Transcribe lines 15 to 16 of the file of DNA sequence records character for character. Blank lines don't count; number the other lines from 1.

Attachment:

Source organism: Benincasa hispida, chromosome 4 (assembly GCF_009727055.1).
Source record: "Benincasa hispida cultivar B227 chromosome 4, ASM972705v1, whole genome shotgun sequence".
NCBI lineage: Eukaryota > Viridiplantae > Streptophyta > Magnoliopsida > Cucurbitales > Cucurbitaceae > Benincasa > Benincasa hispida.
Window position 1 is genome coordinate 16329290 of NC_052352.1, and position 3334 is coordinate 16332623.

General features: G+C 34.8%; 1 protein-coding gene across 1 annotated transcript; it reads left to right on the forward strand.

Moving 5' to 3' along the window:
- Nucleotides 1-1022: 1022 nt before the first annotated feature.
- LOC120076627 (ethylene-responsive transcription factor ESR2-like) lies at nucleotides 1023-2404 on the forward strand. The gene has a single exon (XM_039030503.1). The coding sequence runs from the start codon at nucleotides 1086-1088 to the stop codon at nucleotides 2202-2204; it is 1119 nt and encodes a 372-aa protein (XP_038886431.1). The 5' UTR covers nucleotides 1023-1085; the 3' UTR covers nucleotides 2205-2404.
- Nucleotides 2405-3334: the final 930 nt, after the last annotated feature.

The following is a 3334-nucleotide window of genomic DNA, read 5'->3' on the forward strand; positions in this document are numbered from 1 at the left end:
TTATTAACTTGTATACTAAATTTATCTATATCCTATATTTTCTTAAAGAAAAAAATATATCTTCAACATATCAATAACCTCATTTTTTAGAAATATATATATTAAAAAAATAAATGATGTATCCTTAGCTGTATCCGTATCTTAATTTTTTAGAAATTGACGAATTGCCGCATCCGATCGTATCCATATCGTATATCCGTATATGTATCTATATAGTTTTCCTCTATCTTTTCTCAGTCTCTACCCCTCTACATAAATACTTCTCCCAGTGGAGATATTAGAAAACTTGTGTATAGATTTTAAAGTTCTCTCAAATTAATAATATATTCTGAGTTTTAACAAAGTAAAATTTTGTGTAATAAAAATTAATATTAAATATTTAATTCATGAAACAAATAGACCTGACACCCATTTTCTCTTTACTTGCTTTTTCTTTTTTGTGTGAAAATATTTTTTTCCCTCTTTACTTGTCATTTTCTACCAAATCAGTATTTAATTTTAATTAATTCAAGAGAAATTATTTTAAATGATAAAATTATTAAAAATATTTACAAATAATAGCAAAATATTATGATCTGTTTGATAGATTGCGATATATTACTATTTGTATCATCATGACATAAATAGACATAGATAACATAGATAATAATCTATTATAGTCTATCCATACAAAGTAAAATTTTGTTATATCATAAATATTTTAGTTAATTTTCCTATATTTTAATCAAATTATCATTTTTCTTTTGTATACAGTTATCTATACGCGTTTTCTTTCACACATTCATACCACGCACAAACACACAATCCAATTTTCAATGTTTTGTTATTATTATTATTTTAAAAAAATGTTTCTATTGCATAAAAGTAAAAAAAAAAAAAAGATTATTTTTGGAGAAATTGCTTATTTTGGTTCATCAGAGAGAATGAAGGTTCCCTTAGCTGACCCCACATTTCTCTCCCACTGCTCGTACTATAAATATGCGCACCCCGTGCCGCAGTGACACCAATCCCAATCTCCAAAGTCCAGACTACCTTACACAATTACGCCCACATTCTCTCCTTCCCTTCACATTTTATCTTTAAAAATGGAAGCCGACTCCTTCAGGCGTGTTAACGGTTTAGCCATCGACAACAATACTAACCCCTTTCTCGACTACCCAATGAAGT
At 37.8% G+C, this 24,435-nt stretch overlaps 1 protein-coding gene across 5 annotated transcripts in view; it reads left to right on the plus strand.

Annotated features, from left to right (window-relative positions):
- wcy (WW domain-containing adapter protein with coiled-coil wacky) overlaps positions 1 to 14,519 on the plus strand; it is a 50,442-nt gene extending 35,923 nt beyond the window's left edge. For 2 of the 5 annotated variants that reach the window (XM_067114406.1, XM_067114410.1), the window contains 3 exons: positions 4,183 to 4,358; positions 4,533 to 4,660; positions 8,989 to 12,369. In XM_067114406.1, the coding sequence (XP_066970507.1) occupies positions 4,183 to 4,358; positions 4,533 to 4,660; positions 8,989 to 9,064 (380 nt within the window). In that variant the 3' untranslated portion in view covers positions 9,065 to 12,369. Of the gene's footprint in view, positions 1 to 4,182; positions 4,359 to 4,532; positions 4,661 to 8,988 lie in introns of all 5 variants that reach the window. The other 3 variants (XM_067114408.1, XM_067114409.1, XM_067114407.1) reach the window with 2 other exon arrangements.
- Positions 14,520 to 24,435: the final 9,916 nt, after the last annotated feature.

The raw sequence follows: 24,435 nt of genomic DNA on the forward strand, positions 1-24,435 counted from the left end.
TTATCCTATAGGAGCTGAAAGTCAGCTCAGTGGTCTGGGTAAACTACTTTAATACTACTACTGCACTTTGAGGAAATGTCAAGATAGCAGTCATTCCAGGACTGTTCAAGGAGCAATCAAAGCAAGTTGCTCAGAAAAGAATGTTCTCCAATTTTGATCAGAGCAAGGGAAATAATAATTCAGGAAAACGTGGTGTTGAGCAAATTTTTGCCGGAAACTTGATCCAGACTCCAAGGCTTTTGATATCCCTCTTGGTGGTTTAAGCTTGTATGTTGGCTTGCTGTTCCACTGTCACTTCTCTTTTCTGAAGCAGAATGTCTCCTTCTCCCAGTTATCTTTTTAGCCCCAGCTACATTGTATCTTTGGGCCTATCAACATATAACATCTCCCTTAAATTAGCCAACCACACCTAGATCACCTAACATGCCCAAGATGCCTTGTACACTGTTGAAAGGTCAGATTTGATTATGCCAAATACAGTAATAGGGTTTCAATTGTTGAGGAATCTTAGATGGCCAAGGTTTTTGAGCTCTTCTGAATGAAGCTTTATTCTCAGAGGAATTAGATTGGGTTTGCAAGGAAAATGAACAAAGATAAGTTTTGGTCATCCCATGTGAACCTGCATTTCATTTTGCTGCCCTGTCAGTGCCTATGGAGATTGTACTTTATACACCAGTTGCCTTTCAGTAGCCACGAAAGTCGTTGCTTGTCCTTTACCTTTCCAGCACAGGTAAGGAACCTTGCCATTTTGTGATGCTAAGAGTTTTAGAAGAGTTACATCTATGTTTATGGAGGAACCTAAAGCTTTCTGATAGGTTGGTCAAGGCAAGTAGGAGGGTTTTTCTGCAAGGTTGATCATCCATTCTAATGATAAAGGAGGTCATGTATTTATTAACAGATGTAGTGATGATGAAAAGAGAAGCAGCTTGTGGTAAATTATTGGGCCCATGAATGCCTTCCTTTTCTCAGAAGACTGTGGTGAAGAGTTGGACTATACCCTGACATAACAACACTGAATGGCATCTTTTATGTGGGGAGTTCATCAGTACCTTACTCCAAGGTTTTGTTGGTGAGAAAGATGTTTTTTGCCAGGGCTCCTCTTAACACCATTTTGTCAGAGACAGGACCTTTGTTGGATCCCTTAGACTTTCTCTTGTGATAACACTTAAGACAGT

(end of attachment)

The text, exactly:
- Positions 14,520 to 24,435: the final 9,916 nt, after the last annotated feature.

The raw sequence follows: 24,435 nt of genomic DNA on the forward strand, positions 1-24,435 counted from the left end.